Dr. Rochelle Walensky, director of the US Centers for Disease Control and Prevention, said she is “deeply concerned” about the potential shift in the trajectory of the pandemic.

While the number of cases had been declining, the most recent seven-day average of new cases at about 67,200 people represents an increase of a little more than 2% compared to the prior seven days. The most recent seven-day average of deaths has also increased more than 2%.

“Please hear me clearly. At this level of cases with variants spreading, we stand to completely lose the hard earned ground we have gained,” Walensky said during a White House COVID-19 Response team briefing on Monday.

Walensky said the country can stop the surge of cases in this country by wearing a mask that fits, maintaining social distance, practicing good hand hygiene and avoiding crowds.

“Please stay strong in your conviction,” Walensky said. “Continue wearing your well-fitting mask and taking the other public health prevention actions that we know work.”

 

WATCH:

11:07 a.m. ET, March 1, 2021

Johnson & Johnson working on booster for coronavirus variants, CEO says

From CNN's Naomi Thomas

Johnson & Johnson is currently working on a booster to help its Covid-19 vaccine deal with coronavirus variants, CEO Alex Gorsky told CNN’s Jim Sciutto on Monday.

“While we’re encouraged and we’re confident in the current vaccine that we have, you’ve always got to be preparing for the future, and frankly for the unknown," Gorsky said. "So, we’re doing that as we speak.”
11:03 a.m. ET, March 1, 2021

The US has approved 3 Covid-19 vaccines. Here's what they all have in common.

From CNN's Maggie Fox

Johnson & Johnson's single-dose coronavirus vaccine has become the third Covid-19 shot approved for use in the US. Previously, Pfizer and Moderna's two-dose vaccines had been approved.

None of the three vaccines contains additives that can sometimes cause strong reactions, such as antibiotics, preservatives or adjuvants, which are compounds used to boost the immune response that can add to the kick of any vaccine.

That means a very low risk of allergic reaction, especially life-threatening anaphylaxis. The US Centers for Disease Control and Prevention reports only a few cases of anaphylaxis in people who have been given the Moderna or Pfizer vaccines, and all were easily treated.

Only one case of anaphylaxis has been reported in the 44,000 people who have tested the Johnson & Johnson vaccine.

Plus, all three target a specific part of the spike protein called the receptor binding domain. As the name implies, it's the part the virus uses to grapple cells. Mutations to this particular region could weaken the efficacy of all three vaccines.

Luckily, all three appear to stimulate an overwhelming immune response — one much stronger than people get after a natural infection. So far, it appears to be enough to continue at least partially protecting people from the most concerning variants.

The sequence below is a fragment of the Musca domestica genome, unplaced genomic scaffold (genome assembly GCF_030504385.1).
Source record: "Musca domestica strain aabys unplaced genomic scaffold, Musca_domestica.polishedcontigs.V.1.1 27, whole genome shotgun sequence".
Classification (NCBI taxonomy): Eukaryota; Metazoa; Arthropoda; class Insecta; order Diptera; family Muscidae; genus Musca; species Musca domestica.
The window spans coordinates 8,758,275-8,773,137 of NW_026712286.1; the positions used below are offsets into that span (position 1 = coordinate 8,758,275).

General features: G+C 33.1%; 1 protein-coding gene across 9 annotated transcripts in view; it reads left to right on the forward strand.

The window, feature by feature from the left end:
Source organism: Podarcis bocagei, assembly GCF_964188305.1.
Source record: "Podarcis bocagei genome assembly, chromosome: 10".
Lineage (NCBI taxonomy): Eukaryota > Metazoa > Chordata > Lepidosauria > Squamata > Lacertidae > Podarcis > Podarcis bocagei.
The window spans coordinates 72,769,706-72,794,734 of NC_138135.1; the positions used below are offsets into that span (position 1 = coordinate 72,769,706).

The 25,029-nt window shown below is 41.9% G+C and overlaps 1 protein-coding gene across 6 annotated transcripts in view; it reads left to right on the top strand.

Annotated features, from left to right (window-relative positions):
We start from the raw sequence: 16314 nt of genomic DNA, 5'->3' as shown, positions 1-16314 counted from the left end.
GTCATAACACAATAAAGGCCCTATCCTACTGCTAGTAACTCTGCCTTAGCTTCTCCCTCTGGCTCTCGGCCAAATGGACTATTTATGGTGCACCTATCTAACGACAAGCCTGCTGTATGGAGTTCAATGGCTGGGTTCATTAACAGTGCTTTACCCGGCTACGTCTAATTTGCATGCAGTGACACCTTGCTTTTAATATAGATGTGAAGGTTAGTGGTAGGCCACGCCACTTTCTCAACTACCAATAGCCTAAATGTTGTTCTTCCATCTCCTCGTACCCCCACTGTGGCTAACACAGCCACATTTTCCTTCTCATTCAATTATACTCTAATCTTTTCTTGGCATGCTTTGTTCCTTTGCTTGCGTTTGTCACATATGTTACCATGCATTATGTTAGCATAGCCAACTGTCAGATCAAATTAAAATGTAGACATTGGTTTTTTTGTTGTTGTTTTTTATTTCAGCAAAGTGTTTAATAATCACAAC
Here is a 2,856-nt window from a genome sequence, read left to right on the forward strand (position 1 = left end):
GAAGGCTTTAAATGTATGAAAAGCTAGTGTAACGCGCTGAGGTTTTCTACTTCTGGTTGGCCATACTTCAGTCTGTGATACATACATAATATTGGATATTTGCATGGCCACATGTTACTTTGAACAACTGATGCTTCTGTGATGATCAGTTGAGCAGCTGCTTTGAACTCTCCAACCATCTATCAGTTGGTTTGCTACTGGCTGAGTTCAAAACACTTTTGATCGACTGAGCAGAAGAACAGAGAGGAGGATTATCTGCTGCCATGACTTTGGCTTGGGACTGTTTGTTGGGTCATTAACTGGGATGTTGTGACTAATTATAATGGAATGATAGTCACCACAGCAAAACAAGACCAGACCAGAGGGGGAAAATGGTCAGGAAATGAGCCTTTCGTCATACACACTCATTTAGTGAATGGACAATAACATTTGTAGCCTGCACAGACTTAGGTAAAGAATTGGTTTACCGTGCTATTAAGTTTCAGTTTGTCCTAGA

9:50 a.m. ET, March 1, 2021

EU begins laying groundwork to pave the way for Covid-19 vaccine passports this summer

From CNN’s James Frater

European Commission spokesman Eric Mamer speaks during a conference in Brussels, Belgium, on March 5, 2020.
European Commission spokesman Eric Mamer speaks during a conference in Brussels, Belgium, on March 5, 2020. Dursun Aydemir/Anadolu Agency/Getty Images

The European Commission has started laying the groundwork for a vaccine passport that could let European Union citizens travel this summer, it announced.

The Commission intends to publish a legislative proposal for vaccine certification by the end of March, Commission chief spokesperson Eric Mamer said.

In January, the European Union and its 27 member states agreed a set of guidelines that would form the basis of the passports, “but the exact information still needs to be determined,” he said.

To avoid discrimination and citizens being turned away at a border, the Commission’s intention is that the passports “would not only state whether or not a person had been vaccinated, but also whether this person has had recent PCR test, or can be deemed Covid immune, for health reasons i.e., antibodies,” Mamer added.

Asked whether the scope of the legal proposal would extend to international travelers traveling into the EU, Mamer said: “We will have to come back to you once the proposal is made, we cannot give details for the moment.” 

Expanding on the details of technical work currently underway to prepare the passports Johannes Bahrke, the EU’s Digital Economy spokesperson said, “It's a question of: how a certificate can be checked, because it's important that they are safe; and how the data is safe; what's the technical standard.”

Bahrke said, “all these kind of details now need to be agreed among member states based on the guidelines that are in place.” 

Speaking following a meeting of European Leaders last week, European Commission President Ursula von der Leyen said it would be “at least three months” before the passports could be rolled out.

“Member states will need to move fast with the implementation if we want such a green certificate to be in place by summer,” von der Leyen said. “They will have to ensure a quick and complete rollout in the National Health System, and in the border systems."

 

9:36 a.m. ET, March 1, 2021

Decline in UK's Covid-19 cases is due to lockdown and vaccine rollout, UK foreign secretary says

From CNN's Aditi Sangal

A paramedic draws up the Oxford-AstraZeneca Covid-19 vaccine at a vaccination center in Darlington, England, on March 1.
A paramedic draws up the Oxford-AstraZeneca Covid-19 vaccine at a vaccination center in Darlington, England, on March 1. Ian Forsyth/Getty Images

With a strict, government-imposed lockdown in place, the United Kingdom has seen a continued decline in its Covid-19 cases over the last few weeks.

UK Foreign Secretary Dominic Raab attributes it to the lockdown and the “swift rollout of the vaccines.”

“Over 20 million people now have had their first dose, and that clearly is protecting people, having an impact on transmission. So, of course, there's a long way to go, but the signs, the progress is all positive, and we've got light at the end of the tunnel here,” he told CNN.

Although the country is set to reopen its schools on March 8, it will being back non-essential retail, such as hairdressers, gyms, museums, zoos and theme parks on April 12.

Raab said it’s important to stick to the roadmap, which he called optimistic but cautious.

“We don't want to undo and unpick the progress that we've made, or subject people to the risk of, let's face it, dying, when it can be preserved and protected,” he said Monday. “It's an evidence-based approach, and we've got a series of steps we'll take.”

He added: "We want to know that when we come out of this lock down, we stay out of it.”